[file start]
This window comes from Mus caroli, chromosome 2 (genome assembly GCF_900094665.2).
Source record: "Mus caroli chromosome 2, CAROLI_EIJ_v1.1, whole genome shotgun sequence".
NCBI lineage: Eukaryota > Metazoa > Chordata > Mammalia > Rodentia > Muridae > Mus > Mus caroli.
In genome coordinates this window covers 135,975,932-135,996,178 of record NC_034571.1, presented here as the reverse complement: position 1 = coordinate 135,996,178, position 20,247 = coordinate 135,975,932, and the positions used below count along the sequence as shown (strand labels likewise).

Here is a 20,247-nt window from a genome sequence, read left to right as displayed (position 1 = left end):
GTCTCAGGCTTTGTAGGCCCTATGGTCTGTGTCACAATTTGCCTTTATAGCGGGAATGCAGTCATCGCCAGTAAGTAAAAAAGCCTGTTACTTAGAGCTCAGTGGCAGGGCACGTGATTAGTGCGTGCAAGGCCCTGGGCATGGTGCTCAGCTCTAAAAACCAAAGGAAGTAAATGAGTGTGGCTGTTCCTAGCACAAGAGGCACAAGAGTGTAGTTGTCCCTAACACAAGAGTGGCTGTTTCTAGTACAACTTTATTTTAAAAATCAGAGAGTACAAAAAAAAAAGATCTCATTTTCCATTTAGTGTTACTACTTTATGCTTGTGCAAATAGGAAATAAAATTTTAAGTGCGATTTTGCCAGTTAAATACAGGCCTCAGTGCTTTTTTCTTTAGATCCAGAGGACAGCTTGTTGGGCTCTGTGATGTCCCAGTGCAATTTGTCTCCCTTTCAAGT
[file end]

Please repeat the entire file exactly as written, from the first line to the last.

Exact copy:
This window comes from Mus caroli, chromosome 2 (genome assembly GCF_900094665.2).
Source record: "Mus caroli chromosome 2, CAROLI_EIJ_v1.1, whole genome shotgun sequence".
NCBI lineage: Eukaryota > Metazoa > Chordata > Mammalia > Rodentia > Muridae > Mus > Mus caroli.
In genome coordinates this window covers 135,975,932-135,996,178 of record NC_034571.1, presented here as the reverse complement: position 1 = coordinate 135,996,178, position 20,247 = coordinate 135,975,932, and the positions used below count along the sequence as shown (strand labels likewise).

Here is a 20,247-nt window from a genome sequence, read left to right as displayed (position 1 = left end):
GTCTCAGGCTTTGTAGGCCCTATGGTCTGTGTCACAATTTGCCTTTATAGCGGGAATGCAGTCATCGCCAGTAAGTAAAAAAGCCTGTTACTTAGAGCTCAGTGGCAGGGCACGTGATTAGTGCGTGCAAGGCCCTGGGCATGGTGCTCAGCTCTAAAAACCAAAGGAAGTAAATGAGTGTGGCTGTTCCTAGCACAAGAGGCACAAGAGTGTAGTTGTCCCTAACACAAGAGTGGCTGTTTCTAGTACAACTTTATTTTAAAAATCAGAGAGTACAAAAAAAAAAGATCTCATTTTCCATTTAGTGTTACTACTTTATGCTTGTGCAAATAGGAAATAAAATTTTAAGTGCGATTTTGCCAGTTAAATACAGGCCTCAGTGCTTTTTTCTTTAGATCCAGAGGACAGCTTGTTGGGCTCTGTGATGTCCCAGTGCAATTTGTCTCCCTTTCAAGT